|#16 "Orville" Hatched: 06/04/2013 in Boise, ID Released: 10/28/2015 in Big Sur, CA|
Both photos, taken by Kaaren Perry on 4/15/2018, are of #16
circling Hollister Peak near Morro Bay, San Luis Obispo County, CA.
by Calvin French (a member of Audubon for over 50 years)
I saw my first condor about 1950 on the western slope of the Santa Lucias, just south of The Grade. My friend and I were riding our horses. He called, "Look at that buzzard on the ground down there." We approached, and instead of taking off, the "buzzard" ran down the hillside about 50 feet before it could get airborne. Both we young teenagers somehow knew about condors, and we yelled exuberantly about seeing one.
It would be about 50 years before I saw another one, actually more than one, on my walk across California, some on the Tejon Ranch and others on Wind Wolves.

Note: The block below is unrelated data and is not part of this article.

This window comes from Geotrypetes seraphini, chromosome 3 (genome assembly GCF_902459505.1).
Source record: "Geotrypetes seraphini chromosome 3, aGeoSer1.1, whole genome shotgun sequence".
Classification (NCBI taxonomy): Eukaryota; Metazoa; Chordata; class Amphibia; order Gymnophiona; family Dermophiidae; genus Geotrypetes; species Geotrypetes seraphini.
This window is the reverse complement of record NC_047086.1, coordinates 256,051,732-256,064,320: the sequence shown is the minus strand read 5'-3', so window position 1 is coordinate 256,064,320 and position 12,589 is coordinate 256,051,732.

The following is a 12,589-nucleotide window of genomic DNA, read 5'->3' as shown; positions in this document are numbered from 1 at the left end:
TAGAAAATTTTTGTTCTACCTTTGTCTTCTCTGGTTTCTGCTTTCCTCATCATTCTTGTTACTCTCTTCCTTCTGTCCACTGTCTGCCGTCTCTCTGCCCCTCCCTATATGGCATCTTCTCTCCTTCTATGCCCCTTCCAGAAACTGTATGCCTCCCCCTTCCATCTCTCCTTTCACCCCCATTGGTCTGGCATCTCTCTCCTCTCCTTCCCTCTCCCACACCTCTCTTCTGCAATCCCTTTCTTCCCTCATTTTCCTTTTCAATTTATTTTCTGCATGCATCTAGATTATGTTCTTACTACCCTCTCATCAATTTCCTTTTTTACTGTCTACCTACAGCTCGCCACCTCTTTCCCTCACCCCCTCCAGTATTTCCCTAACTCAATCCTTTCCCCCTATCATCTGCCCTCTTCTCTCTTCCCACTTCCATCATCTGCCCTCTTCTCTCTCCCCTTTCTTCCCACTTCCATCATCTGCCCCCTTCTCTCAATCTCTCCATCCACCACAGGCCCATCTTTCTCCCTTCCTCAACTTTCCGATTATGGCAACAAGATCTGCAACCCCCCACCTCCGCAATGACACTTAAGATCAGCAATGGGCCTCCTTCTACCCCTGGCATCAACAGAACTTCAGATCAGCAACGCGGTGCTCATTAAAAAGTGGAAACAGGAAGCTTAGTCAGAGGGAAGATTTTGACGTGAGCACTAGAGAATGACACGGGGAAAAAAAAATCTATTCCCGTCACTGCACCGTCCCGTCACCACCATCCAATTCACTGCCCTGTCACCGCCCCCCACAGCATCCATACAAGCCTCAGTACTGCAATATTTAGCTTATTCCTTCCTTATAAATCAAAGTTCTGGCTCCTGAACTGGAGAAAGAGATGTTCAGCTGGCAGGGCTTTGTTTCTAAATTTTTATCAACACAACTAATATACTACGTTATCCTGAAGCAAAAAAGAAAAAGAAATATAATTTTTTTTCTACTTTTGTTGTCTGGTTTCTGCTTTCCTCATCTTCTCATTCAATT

|#16 at Hollister Peak, Morro Bay, CA|
(California condors (Gymnogyps californianus) were listed as endangered under the Federal Endangered Species Act on March 11, 1967. As of Oct 31, 2012, the total condor population was 409 birds [that number has increased since 2012] and 232 of those were in the wild [extracted from http://www.ventanaws.org/species_condors_history/].
In 1987, the last wild California Condor was taken into captivity to join the 26 remaining condors in an attempt to bolster the population through a captive breeding program. At that time, it was uncertain whether or not North America's largest flying land bird (by wingspan, 9.5 feet) would ever again soar in the wild [extracted from http://www.ventanaws.org/species_the_condor_story/].
So, in 1950, Cal was viewing one of the last Surviving California Condors in the wild.)